Dancing Hands: How Teresa Carreño Played the Piano for President Lincoln by Margarita Engle, Rafael López
As a little girl, Teresa Carreño loved to let her hands dance across the beautiful keys of the piano. If she felt sad, music cheered her up, and when she was happy, the piano helped her share that joy. Soon she was writing her own songs and performing in grand cathedrals. Then a revolution in Venezuela forced her family to flee to the United States. Teresa felt lonely in this unfamiliar place, where few of the people she met spoke Spanish. Worst of all, there was fighting in her new home, too–the Civil War.
Still, Teresa kept playing, and soon she grew famous as the talented Piano Girl who could play anything from a folk song to a sonata. So famous, in fact, that President Abraham Lincoln wanted her to play at the White House! Yet with the country torn apart by war, could Teresa’s music bring comfort to those who needed it most? (Ages 4-8)
Niño Wrestles the World by Yuyi Morales
Señoras y señores, put your hands together for the fantastic, spectacular, one of a kind . . . Niño!
Fwap! Slish! Bloop! Krunch! He takes down his competition in a single move!
No opponent is too big a challenge for the cunning skills of Niño–popsicle eater, toy lover, somersault expert, and world champion lucha libre competitor!
Niño Wrestles the World is in English with Spanish vocabulary, and is a fun, colorful story about a boy wrestling with imaginary monsters (including an Olmec Head and La Llorona) and adversaries like his younger sisters. This is a joyful picture book about imagination, play, and siblings. (Ages 4-8)
Marisol McDonald Doesn’t Match/Marisol McDonald No Combina by Monica Brown
Marisol McDonald has flaming red hair and nut-brown skin. Polka dots and stripes are her favorite combination. She prefers peanut butter and jelly burritos in her lunch box. To Marisol, these seemingly mismatched things make perfect sense together.
Other people wrinkle their noses in confusion at Marisol-can’t she just choose one or the other? Try as she might, in a world where everyone tries to put this biracial, Peruvian-Scottish-American girl into a box, Marisol McDonald doesn’t match. And that’s just fine with her. (Ages 4-8)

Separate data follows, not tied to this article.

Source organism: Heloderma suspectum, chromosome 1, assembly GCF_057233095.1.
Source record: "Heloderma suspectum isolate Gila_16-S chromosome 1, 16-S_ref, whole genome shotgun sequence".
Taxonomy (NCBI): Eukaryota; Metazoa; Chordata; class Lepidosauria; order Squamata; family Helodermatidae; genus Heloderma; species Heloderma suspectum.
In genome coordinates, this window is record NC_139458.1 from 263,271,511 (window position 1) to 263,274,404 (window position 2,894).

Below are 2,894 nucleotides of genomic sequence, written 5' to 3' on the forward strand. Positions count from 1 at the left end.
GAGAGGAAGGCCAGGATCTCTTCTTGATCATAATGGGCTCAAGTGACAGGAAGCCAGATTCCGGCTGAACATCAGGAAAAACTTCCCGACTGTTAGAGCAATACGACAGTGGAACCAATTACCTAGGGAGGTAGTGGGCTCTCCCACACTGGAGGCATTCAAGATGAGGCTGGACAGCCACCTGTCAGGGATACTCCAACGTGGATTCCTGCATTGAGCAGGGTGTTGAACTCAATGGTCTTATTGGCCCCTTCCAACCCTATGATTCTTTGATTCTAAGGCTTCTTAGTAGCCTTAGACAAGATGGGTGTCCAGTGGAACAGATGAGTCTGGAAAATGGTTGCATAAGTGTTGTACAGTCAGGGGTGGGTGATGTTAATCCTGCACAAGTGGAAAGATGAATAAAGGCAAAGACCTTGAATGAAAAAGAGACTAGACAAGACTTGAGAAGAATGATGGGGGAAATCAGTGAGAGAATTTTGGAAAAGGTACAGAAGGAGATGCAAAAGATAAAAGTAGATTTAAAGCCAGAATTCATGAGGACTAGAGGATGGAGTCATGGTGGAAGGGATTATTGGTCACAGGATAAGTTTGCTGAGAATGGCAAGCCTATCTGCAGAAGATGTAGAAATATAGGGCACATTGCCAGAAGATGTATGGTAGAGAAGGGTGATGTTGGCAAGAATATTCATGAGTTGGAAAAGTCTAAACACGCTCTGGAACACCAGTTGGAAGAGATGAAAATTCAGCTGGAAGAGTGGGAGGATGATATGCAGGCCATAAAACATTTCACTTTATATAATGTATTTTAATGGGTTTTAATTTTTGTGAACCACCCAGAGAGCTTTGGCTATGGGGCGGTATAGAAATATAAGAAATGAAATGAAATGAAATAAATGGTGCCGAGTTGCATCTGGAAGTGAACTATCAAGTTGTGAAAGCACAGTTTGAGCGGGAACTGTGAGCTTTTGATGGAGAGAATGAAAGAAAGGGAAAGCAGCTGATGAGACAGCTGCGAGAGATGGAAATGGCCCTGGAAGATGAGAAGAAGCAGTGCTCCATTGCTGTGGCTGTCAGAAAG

A Girl Named Rosita: The Story of Rita Moreno: Actor, Singer, Dancer, Trailblazer by Anika Aldamuy Denise, Leo Espinosa
When young Rosita moved from Puerto Rico to the mainland United States, she didn’t know what to expect–but she knew she loved to sing and dance. Working to overcome the language barrier and bullying she experienced in a strange new country, Rita eventually made her way to Hollywood with a dream to be a star. There, she fought to be seen and heard and eventually reached the pinnacle of success, landing her iconic role in West Side Story and, finally, winning her groundbreaking Oscar. (Ages 4-8)
Drum Dream Girl: How One Girl’s Courage Changed Music by Margarita Engle, Rafael López
Girls cannot be drummers. Long ago on an island filled with music, no one questioned that rule–until the drum dream girl. In her city of drumbeats, she dreamed of pounding tall congas and tapping small bongós. She had to keep quiet. She had to practice in secret. But when at last her dream-bright music was heard, everyone sang and danced and decided that both girls and boys should be free to drum and dream.
Inspired by the childhood of Millo Castro Zaldarriaga, a Chinese-African-Cuban girl who broke Cuba’s traditional taboo against female drummers, Drum Dream Girl tells an inspiring true story for dreamers everywhere. (Ages 4-7)
Waiting for Biblioburro by Monica Brown, John Parra
Ana loves stories. She often makes them up to help her little brother fall asleep. But in her small village, there are only a few books and she has read them all. One morning, Ana wakes up to the clip-clop of hooves, and there before her, is the most wonderful sight: a traveling library resting on the backs of two burros-all the books a little girl could dream of, with enough stories to encourage her to create one of her own.
Inspired by the heroic efforts of real-life librarian Luis Soriano, award-winning picture book creators Monica Brown and John Parra introduce readers to the mobile library that journeys over mountains and through valleys to bring literacy and culture to rural Colombia, and to the children who wait for the BiblioBurro. (Ages 5-8)
When her family moved to the town of Westminster, California, young Sylvia Mendez was excited about enrolling in her neighborhood school. But she and her brothers were turned away and told they had to attend the Mexican school instead. Sylvia could not understand why–she was an American citizen who spoke perfect English. Why were the children of Mexican families forced to attend a separate school? Unable to get a satisfactory answer from the school board, the Mendez family decided to take matters into its own hands and organize a lawsuit. (Ages 6-9)
Juana and Lucas by Juana Medina
Juana is a spunky young Colombian girl who stars in this playful, abundantly illustrated series. Juana loves many things: drawing, living in Bogotá, Colombia, and especially her dog, Lucas, the best amigo ever. She does not love wearing her itchy school uniform, solving math problems, or learning English. Why is it so important to learn a language that makes so little sense? Hilarious, energetic, and utterly relatable, Juana will win over los corazones (the hearts) of readers everywhere. (Ages 5-8)
She Persisted: Sonia Sotomayor by Meg Medina